“Nematodes are so devastating they can lead to total losses requiring replanting; we test frequently to avoid the risk of infestation and ensure our irrigation water is free of pathogens “,
Hamish Ker, Oserian Development Company
Balance soil fertility
Soils that have poor fertility, including low calcium levels (low oxygen conditions), will be more prone to infestations. Balancing of soil fertility through soil testing will provide a better environment for beneficial soil organisms to compete with plant parasitic nematodes, reducing the threat to crop yields. A balanced crop nutrition program serves to reduce adverse effects by improving plant health and tolerance to nematodes.Maintaining proper greenhouse hygiene: Equipment and tools used on soils should be properly cleaned before use in another greenhouse to curb spread of nematodes
If the greenhouse is infested, it is highly recommended that farmers adopt nematode resistant varieties
Weeds such as Gallant soldier and black/African night shade (Solanum spp.) can habour very large populations of nematodes.
Incorporation of organic matter and residues into soil including manures and crop residues not only improve soil characteristics, moisture availability and plant nutrition, but also stimulate microbial antagonism by predacious mites, springtails and earthworms. Sandy soils, with lower than optimum organic matter, when fertilized with high nitrogen fertilizers, are susceptible to nematode attack.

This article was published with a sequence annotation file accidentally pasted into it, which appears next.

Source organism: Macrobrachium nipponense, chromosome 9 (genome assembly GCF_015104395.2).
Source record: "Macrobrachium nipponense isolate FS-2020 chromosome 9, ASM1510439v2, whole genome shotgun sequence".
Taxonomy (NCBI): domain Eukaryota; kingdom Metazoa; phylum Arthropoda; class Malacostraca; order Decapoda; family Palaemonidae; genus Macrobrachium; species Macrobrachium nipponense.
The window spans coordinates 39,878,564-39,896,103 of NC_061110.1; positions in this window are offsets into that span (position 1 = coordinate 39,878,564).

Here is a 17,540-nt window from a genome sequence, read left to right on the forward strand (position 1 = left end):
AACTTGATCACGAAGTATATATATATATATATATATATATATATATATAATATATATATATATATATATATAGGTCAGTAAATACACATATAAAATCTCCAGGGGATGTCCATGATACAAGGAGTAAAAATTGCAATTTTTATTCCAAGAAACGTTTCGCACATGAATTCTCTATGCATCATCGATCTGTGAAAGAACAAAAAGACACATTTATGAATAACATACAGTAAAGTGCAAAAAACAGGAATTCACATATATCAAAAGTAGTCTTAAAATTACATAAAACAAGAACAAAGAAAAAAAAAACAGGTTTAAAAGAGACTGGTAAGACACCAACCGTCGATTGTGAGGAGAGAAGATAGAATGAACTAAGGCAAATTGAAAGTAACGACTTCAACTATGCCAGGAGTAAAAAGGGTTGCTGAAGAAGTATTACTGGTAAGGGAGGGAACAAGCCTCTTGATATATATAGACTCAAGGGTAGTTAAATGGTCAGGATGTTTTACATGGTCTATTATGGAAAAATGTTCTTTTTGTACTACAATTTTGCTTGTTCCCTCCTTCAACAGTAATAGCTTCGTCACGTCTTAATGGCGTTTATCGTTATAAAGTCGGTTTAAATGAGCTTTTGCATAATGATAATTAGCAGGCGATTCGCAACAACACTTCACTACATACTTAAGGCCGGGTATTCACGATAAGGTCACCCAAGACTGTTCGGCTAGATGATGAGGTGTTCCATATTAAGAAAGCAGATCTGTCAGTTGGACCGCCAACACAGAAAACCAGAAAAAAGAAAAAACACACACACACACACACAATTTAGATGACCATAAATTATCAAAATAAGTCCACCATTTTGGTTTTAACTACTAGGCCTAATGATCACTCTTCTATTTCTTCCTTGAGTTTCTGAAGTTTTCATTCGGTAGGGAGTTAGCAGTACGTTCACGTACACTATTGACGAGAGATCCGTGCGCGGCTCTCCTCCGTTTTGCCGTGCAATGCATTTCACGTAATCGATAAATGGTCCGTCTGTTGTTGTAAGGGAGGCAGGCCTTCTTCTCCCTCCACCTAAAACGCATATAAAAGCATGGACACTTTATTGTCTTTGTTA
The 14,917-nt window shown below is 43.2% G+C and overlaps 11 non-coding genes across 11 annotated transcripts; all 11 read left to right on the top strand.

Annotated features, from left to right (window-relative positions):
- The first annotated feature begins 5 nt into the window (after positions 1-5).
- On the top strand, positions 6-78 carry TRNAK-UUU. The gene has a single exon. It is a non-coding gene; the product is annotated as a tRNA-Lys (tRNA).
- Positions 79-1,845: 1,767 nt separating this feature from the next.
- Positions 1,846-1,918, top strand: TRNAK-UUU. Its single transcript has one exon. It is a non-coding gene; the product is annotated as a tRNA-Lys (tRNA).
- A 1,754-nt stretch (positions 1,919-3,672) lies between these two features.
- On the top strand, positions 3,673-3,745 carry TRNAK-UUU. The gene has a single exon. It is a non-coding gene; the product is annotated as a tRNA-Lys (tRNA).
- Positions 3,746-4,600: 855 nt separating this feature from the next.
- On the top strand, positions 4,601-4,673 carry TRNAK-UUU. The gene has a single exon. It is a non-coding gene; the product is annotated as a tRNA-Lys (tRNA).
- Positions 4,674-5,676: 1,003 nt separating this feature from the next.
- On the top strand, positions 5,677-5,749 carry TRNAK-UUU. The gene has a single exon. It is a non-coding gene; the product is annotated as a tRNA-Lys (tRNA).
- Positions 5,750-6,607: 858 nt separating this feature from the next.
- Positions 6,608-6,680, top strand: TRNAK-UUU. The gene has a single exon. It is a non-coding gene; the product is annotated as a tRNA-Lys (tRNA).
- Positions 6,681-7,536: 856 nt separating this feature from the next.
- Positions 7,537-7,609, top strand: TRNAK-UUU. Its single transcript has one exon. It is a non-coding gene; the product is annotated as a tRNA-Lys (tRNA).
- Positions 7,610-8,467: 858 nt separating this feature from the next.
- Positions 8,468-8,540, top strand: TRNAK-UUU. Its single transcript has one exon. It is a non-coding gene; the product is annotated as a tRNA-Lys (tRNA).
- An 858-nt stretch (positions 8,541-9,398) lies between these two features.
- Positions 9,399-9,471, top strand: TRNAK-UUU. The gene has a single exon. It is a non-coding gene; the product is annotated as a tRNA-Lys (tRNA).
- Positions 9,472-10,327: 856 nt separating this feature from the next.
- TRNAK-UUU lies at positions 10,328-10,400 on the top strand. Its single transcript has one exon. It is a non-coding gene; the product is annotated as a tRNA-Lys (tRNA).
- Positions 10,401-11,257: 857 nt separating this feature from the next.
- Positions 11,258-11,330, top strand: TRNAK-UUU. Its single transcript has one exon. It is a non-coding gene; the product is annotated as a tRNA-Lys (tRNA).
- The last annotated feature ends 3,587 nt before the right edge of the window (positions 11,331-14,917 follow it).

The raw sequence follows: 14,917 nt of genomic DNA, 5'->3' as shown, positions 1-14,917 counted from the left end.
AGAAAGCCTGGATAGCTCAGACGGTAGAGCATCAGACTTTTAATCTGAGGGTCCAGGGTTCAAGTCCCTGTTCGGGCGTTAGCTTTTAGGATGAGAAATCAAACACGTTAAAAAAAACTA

Antagonistic cover crops
Intercropping vegetables with crops that are non-host or with antagonistic properties to nematodes in alternate seasons reduce numbers by depriving nematodes of food and releasing nematicidal properties. Popular crops cabbage, mustard, velvet bean (Mucuna pruriens), hyacinth bean (Dolichos purpureus), Mexican marigold (Tagetes spp), Sorghum (Sorghum bicolor) and sorghum-sudan grass (Sorghum bicolour subsp. drummondii). When establishing a greenhouse, the antagonistic/cover crop can be harvested before maturity and be mixed or incorporated into the soil (bio-fumigation).
Biologically based nematicides include neem based products, Trichoderma sp., nematophagous fungus such as Paecilomyces lilacinus and Myrothecium verrucaria, reduce nematode numbers without concern for environmental hazards
Used when populations are severe
Ruth Vaughan is the Technical Director at Crop Nutrition Laboratory Services Ltd. (CROPNUTS). Ruth is also a contributing author to Kenya’s leading horticulture magazines such as the HortFresh Journal, HortiNews and Floriculture. Ruth is a great believer in soil health, organic matter, biochar and carbon sequestration as a way to alleviate climate change and increase food security. Loves visiting farmers and seeing all the different farming methods